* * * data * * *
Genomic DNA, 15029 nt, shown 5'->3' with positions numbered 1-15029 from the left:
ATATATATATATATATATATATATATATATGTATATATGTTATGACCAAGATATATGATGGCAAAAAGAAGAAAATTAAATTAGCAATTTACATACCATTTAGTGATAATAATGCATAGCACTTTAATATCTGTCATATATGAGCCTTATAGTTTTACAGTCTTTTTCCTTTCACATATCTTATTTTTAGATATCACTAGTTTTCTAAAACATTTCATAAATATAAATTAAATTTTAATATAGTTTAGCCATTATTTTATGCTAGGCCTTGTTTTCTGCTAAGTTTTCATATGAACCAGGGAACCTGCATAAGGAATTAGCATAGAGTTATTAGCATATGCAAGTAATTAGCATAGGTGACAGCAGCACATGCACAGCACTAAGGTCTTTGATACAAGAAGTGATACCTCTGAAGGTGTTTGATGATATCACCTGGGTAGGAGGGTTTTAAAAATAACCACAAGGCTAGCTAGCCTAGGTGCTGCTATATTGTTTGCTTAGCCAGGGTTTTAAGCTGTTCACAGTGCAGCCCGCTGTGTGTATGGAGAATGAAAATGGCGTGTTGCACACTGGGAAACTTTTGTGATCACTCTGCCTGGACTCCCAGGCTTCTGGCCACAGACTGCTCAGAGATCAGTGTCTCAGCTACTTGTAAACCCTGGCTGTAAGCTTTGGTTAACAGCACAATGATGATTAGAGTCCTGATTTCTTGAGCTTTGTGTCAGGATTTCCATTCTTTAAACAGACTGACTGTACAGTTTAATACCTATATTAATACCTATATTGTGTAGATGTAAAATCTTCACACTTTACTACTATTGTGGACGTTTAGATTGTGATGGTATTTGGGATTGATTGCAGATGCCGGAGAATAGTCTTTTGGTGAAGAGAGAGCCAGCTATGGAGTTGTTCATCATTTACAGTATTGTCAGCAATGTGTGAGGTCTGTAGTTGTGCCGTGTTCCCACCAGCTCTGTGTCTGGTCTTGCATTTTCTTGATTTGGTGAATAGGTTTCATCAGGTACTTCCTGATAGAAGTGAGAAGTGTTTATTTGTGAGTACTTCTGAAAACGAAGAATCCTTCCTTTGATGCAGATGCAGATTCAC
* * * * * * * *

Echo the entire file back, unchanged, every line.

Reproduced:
Genomic DNA, 15029 nt, shown 5'->3' with positions numbered 1-15029 from the left:
ATATATATATATATATATATATATATATATGTATATATGTTATGACCAAGATATATGATGGCAAAAAGAAGAAAATTAAATTAGCAATTTACATACCATTTAGTGATAATAATGCATAGCACTTTAATATCTGTCATATATGAGCCTTATAGTTTTACAGTCTTTTTCCTTTCACATATCTTATTTTTAGATATCACTAGTTTTCTAAAACATTTCATAAATATAAATTAAATTTTAATATAGTTTAGCCATTATTTTATGCTAGGCCTTGTTTTCTGCTAAGTTTTCATATGAACCAGGGAACCTGCATAAGGAATTAGCATAGAGTTATTAGCATATGCAAGTAATTAGCATAGGTGACAGCAGCACATGCACAGCACTAAGGTCTTTGATACAAGAAGTGATACCTCTGAAGGTGTTTGATGATATCACCTGGGTAGGAGGGTTTTAAAAATAACCACAAGGCTAGCTAGCCTAGGTGCTGCTATATTGTTTGCTTAGCCAGGGTTTTAAGCTGTTCACAGTGCAGCCCGCTGTGTGTATGGAGAATGAAAATGGCGTGTTGCACACTGGGAAACTTTTGTGATCACTCTGCCTGGACTCCCAGGCTTCTGGCCACAGACTGCTCAGAGATCAGTGTCTCAGCTACTTGTAAACCCTGGCTGTAAGCTTTGGTTAACAGCACAATGATGATTAGAGTCCTGATTTCTTGAGCTTTGTGTCAGGATTTCCATTCTTTAAACAGACTGACTGTACAGTTTAATACCTATATTAATACCTATATTGTGTAGATGTAAAATCTTCACACTTTACTACTATTGTGGACGTTTAGATTGTGATGGTATTTGGGATTGATTGCAGATGCCGGAGAATAGTCTTTTGGTGAAGAGAGAGCCAGCTATGGAGTTGTTCATCATTTACAGTATTGTCAGCAATGTGTGAGGTCTGTAGTTGTGCCGTGTTCCCACCAGCTCTGTGTCTGGTCTTGCATTTTCTTGATTTGGTGAATAGGTTTCATCAGGTACTTCCTGATAGAAGTGAGAAGTGTTTATTTGTGAGTACTTCTGAAAACGAAGAATCCTTCCTTTGATGCAGATGCAGATTCAC